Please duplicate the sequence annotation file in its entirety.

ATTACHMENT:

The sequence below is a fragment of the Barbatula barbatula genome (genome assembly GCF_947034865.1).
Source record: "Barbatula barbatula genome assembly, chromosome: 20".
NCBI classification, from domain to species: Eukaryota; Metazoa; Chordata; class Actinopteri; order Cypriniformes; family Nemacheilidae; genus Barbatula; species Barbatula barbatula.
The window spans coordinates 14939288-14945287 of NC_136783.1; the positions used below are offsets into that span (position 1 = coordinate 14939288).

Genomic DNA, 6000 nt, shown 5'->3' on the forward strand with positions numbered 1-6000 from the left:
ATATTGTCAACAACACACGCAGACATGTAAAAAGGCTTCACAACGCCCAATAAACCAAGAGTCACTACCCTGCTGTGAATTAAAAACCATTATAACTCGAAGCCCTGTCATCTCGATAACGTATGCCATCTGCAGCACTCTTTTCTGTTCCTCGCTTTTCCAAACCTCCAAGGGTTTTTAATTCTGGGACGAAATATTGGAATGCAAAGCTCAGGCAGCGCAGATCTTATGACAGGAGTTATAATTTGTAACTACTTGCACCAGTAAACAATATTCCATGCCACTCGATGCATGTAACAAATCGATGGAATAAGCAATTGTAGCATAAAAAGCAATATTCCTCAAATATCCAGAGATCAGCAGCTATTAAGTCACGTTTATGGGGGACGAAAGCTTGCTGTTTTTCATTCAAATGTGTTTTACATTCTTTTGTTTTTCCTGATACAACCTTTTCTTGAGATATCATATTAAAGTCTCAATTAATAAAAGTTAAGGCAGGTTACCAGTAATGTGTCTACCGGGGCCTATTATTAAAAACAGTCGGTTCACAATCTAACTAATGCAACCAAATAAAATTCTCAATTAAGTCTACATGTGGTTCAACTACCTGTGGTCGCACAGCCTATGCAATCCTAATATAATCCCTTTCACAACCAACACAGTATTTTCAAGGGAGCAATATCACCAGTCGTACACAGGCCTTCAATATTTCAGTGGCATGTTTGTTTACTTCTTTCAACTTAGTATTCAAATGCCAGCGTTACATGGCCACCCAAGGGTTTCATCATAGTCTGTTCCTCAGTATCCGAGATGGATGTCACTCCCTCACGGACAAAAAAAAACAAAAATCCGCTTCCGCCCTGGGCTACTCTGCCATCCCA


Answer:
The sequence below is a fragment of the Barbatula barbatula genome (genome assembly GCF_947034865.1).
Source record: "Barbatula barbatula genome assembly, chromosome: 20".
NCBI classification, from domain to species: Eukaryota; Metazoa; Chordata; class Actinopteri; order Cypriniformes; family Nemacheilidae; genus Barbatula; species Barbatula barbatula.
The window spans coordinates 14939288-14945287 of NC_136783.1; the positions used below are offsets into that span (position 1 = coordinate 14939288).

Genomic DNA, 6000 nt, shown 5'->3' on the forward strand with positions numbered 1-6000 from the left:
ATATTGTCAACAACACACGCAGACATGTAAAAAGGCTTCACAACGCCCAATAAACCAAGAGTCACTACCCTGCTGTGAATTAAAAACCATTATAACTCGAAGCCCTGTCATCTCGATAACGTATGCCATCTGCAGCACTCTTTTCTGTTCCTCGCTTTTCCAAACCTCCAAGGGTTTTTAATTCTGGGACGAAATATTGGAATGCAAAGCTCAGGCAGCGCAGATCTTATGACAGGAGTTATAATTTGTAACTACTTGCACCAGTAAACAATATTCCATGCCACTCGATGCATGTAACAAATCGATGGAATAAGCAATTGTAGCATAAAAAGCAATATTCCTCAAATATCCAGAGATCAGCAGCTATTAAGTCACGTTTATGGGGGACGAAAGCTTGCTGTTTTTCATTCAAATGTGTTTTACATTCTTTTGTTTTTCCTGATACAACCTTTTCTTGAGATATCATATTAAAGTCTCAATTAATAAAAGTTAAGGCAGGTTACCAGTAATGTGTCTACCGGGGCCTATTATTAAAAACAGTCGGTTCACAATCTAACTAATGCAACCAAATAAAATTCTCAATTAAGTCTACATGTGGTTCAACTACCTGTGGTCGCACAGCCTATGCAATCCTAATATAATCCCTTTCACAACCAACACAGTATTTTCAAGGGAGCAATATCACCAGTCGTACACAGGCCTTCAATATTTCAGTGGCATGTTTGTTTACTTCTTTCAACTTAGTATTCAAATGCCAGCGTTACATGGCCACCCAAGGGTTTCATCATAGTCTGTTCCTCAGTATCCGAGATGGATGTCACTCCCTCACGGACAAAAAAAAACAAAAATCCGCTTCCGCCCTGGGCTACTCTGCCATCCCA